Date:8 September 2017
As Hurricane Irma barrels towards the United States mainland with 297 km/h winds that put it squarely in Category 5, reports of its record-breaking strength have coalesced into a rumour. Scientists are scrambling for a new classification, the story goes, and Irma could be the first Category 6 storm. Despite Irma’s unprecedented strength the rumour is false. There are no Category 6 hurricanes for a reason – it would be pointless to make the distinction.
By Eric Limer
Hurricane strength is rated using the Saffir–Simpson scale, first developed in 1971 by Herbert Saffir and Robert Simpson, a civil engineer and meteorologist respectively. While flooding can account for much of the lasting damage a hurricane can cause, the Saffir-Simpson scale is concerned solely with windspeed. It uses the max speed of sustained winds to organise hurricanes into the five established categories.
- Category 1: Very dangerous winds will produce some damage. 119 – 152 km/h winds.
- Category 2: Extremely dangerous winds will cause extensive damage. 154 – 177 km/h winds.
- Category 3: Devastating damage will occur. 178 – 207 km/h winds.
- Category 4: Catastrophic damage will occur. 208 – 251 km/h winds.
- Category 5: Catastrophic damage will occur on a large scale. 252 km/h or higher winds.
The potential for a Category 6 hurricanes seems obvious. Hurricane Irma’s 297 km/h winds are much higher than a Category 5’s lower bound, after all. It’s a moot point however, because the Saffir-Simpson scale is not designed to arbitrarily classify storms into tiers based on wind speed or some sort of abstract power level. The Saffir-Simpson scale is designed to reflect the damage a given storm will cause. The damage is measured against buildings and other man-made structures in its path. Category 5 is widespread, catastrophic damage. There’s not really anything worse than that.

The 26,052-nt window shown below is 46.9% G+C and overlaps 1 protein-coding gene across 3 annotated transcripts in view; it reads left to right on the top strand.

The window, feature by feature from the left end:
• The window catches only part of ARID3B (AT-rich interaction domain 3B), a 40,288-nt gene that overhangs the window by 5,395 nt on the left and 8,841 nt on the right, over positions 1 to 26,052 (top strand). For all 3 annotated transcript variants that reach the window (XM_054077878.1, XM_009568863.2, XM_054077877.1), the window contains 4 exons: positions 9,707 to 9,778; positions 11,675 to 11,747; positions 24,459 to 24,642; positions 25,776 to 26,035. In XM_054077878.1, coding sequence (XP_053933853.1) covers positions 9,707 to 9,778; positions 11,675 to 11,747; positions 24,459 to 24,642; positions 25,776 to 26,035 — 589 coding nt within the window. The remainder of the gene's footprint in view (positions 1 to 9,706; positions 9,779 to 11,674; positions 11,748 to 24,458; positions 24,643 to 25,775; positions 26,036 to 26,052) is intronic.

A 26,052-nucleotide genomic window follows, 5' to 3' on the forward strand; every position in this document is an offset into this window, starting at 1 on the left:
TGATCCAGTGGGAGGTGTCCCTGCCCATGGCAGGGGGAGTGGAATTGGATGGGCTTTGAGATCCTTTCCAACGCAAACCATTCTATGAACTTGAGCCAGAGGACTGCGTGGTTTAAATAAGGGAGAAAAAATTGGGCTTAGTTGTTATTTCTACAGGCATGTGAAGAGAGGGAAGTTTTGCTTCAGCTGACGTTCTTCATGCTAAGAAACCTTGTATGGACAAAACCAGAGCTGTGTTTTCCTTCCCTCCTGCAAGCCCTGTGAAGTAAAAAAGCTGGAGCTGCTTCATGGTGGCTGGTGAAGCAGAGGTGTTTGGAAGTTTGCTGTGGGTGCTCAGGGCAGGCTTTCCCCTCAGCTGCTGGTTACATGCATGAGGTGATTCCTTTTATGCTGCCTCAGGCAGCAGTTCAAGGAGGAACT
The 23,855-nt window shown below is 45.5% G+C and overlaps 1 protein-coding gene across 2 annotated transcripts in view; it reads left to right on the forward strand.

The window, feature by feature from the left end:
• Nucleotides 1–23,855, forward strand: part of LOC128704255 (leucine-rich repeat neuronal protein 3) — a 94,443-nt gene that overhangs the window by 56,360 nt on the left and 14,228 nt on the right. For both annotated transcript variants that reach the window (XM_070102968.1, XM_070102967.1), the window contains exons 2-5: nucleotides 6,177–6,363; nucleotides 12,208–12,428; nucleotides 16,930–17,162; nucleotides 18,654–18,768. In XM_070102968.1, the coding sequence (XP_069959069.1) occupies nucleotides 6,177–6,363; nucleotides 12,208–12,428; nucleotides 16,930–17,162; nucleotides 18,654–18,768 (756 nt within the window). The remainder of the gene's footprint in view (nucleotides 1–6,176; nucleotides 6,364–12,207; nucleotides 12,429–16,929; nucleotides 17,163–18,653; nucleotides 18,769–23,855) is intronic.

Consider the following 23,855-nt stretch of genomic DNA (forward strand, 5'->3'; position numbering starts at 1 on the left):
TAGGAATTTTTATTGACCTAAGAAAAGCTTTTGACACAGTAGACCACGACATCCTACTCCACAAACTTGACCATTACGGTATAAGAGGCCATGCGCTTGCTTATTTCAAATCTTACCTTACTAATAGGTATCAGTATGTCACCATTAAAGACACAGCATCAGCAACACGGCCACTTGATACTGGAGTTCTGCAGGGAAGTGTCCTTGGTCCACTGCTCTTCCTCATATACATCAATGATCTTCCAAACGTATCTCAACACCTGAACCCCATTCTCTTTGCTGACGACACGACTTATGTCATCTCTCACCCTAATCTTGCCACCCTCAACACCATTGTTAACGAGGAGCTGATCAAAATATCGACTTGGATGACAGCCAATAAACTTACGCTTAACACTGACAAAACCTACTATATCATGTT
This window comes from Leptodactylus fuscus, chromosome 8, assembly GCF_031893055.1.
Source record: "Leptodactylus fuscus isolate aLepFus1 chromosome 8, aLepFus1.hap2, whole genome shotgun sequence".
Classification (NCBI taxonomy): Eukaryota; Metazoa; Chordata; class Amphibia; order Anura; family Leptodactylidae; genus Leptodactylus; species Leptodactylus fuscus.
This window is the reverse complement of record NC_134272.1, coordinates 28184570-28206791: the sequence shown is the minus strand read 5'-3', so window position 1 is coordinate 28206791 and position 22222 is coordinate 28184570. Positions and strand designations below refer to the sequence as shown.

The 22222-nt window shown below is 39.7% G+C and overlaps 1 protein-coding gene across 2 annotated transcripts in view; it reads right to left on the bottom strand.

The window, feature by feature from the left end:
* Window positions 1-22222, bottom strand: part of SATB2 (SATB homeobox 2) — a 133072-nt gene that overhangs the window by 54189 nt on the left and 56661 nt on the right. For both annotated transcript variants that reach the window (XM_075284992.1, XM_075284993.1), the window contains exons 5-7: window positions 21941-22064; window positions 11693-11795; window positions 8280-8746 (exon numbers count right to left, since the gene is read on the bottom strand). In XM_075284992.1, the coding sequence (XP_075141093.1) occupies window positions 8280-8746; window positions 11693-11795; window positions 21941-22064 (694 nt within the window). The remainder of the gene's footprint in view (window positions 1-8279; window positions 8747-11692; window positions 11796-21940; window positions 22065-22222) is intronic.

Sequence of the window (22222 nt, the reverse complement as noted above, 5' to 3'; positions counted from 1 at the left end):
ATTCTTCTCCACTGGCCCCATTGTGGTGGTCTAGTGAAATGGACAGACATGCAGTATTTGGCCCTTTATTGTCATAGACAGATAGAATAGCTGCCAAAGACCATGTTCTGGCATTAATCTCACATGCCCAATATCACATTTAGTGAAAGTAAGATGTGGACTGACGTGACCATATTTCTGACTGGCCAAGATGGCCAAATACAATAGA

Why there are no Category 6 hurricanes, explained
Dr. Simpson explained the lack of Category 6 (or 7!) storms in a 2001 interview with the Sun-Sentinel by putting it this way:
I think it’s immaterial. Because when you get up into winds in excess of 155 miles per hour you have enough damage if that extreme wind sustains itself for as much as six seconds on a building it’s going to cause rupturing damages that are serious no matter how well it’s engineered. It may only blow the windows out, but on the other hand, it can actually rupture the stairwells, the elevator wells and twist them, and it’s happened in many buildings so that you can’t even use the elevators after they’ve experienced this. So I think that it’s immaterial what will happen with winds stronger than 156 miles per hour (251 km/h). That’s the reason why we didn’t try to go any higher than that anyway.
As the climate continues to warm, creating circumstances that lend themselves to ever-stronger hurricanes, maximum wind speeds seem likely to increase. This alone, however, would not necessitate the need for a Category 6 classification.
The only thing that could make a sixth designation useful, so far as the purpose of the Saffir-Simpson scale is concerned, would be an abundance of buildings constructed with advanced engineering that would let them withstand winds above 251 km/h, but only to a certain point. We simply don’t have that kind of infrastructure right now. Though if this year’s hurricane season is any indication, we sure could use it.
From: PM USA